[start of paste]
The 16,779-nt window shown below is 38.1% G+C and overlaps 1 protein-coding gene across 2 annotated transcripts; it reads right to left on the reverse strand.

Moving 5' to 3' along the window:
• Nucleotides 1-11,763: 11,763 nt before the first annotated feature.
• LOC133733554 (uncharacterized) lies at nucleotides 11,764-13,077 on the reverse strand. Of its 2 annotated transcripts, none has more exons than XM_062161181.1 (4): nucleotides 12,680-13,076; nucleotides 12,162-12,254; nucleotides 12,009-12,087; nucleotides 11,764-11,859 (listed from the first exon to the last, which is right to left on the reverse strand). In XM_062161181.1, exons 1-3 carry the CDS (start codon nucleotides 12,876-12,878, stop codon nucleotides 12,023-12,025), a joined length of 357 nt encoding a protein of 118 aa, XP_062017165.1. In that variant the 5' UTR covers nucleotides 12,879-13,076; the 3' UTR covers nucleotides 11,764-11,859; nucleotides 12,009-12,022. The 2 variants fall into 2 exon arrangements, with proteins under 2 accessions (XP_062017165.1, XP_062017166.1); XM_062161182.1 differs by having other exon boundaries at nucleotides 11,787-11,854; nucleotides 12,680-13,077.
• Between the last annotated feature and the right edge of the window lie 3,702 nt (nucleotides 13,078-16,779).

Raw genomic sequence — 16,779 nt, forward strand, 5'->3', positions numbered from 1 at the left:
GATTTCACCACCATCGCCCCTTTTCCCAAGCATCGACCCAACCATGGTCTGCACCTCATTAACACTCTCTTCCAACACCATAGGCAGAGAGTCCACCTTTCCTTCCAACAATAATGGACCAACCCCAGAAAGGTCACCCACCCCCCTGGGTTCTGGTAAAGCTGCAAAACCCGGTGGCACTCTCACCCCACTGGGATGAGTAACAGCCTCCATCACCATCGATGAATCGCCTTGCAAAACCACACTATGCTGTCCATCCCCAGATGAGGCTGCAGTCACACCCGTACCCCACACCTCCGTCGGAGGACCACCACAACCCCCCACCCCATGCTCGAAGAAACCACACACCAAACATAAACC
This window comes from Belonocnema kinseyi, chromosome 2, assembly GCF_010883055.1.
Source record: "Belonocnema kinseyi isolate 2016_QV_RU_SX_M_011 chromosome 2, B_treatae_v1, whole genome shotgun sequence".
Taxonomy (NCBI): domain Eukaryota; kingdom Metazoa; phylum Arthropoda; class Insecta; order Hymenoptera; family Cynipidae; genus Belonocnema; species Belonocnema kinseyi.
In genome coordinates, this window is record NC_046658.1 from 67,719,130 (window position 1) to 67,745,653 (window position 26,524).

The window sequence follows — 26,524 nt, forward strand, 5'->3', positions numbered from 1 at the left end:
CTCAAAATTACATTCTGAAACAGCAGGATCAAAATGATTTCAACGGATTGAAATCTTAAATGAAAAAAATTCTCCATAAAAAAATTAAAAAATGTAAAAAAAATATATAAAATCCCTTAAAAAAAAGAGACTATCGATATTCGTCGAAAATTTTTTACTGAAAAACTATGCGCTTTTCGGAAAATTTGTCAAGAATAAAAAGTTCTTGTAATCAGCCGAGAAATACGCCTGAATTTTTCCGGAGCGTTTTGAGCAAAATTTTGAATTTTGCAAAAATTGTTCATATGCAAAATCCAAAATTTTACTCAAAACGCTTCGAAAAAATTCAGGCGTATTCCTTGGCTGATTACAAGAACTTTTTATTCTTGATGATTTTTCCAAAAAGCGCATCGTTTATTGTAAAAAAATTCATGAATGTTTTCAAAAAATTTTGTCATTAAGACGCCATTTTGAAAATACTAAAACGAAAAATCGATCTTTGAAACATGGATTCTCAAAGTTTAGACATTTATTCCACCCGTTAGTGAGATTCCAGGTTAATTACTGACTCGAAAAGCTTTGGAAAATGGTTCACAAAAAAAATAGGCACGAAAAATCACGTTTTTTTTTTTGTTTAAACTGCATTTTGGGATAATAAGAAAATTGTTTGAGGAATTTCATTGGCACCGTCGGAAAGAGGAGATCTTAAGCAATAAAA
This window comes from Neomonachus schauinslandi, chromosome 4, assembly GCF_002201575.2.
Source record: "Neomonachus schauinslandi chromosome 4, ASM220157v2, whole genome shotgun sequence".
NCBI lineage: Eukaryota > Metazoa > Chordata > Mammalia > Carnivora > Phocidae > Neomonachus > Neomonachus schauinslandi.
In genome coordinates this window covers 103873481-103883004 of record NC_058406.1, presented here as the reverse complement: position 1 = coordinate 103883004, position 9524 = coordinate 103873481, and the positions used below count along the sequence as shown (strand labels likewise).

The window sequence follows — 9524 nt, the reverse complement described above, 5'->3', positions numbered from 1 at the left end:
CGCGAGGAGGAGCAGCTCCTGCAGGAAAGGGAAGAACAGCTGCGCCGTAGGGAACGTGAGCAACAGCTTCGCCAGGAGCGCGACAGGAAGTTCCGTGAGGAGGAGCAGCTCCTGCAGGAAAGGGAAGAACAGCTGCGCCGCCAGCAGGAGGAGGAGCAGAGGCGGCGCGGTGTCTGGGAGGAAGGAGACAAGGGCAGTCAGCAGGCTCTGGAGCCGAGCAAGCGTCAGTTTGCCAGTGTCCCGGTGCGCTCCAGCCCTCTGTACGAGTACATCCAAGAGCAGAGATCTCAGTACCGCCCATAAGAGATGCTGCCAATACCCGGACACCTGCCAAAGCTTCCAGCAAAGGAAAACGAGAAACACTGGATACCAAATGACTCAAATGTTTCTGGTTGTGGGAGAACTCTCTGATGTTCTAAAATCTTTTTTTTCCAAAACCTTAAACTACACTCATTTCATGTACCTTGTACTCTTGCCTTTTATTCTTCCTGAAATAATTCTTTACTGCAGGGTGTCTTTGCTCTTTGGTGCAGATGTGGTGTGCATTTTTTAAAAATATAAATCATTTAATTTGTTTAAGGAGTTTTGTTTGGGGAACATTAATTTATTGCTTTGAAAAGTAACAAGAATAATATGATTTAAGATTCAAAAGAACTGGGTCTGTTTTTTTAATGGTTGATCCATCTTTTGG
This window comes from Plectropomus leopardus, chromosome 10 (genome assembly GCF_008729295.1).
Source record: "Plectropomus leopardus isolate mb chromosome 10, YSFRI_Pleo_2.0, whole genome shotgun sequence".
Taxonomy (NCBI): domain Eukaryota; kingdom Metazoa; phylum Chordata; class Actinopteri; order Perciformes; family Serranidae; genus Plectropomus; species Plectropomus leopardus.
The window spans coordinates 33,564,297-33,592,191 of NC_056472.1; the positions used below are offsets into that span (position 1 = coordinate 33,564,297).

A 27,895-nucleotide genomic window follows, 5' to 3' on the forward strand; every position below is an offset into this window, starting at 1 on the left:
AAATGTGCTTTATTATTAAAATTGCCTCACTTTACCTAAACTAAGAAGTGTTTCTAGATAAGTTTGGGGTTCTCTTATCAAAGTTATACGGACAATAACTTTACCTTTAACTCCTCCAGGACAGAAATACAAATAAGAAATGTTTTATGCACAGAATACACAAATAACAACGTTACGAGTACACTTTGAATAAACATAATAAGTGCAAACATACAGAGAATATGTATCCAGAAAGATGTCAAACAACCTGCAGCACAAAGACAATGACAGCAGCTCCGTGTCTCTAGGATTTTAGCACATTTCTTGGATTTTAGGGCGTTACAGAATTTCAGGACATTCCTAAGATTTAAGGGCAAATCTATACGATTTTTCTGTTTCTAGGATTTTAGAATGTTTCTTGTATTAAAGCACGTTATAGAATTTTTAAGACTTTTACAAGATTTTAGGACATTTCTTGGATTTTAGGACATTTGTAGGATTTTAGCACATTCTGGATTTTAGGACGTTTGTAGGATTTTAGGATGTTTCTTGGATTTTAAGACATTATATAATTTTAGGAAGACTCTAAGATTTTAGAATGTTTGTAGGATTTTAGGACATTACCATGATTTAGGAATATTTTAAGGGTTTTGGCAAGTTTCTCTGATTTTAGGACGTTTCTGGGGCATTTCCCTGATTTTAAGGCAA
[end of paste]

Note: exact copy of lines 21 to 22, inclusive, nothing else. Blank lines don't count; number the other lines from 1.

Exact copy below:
Source record: "Plectropomus leopardus isolate mb chromosome 10, YSFRI_Pleo_2.0, whole genome shotgun sequence".
Taxonomy (NCBI): domain Eukaryota; kingdom Metazoa; phylum Chordata; class Actinopteri; order Perciformes; family Serranidae; genus Plectropomus; species Plectropomus leopardus.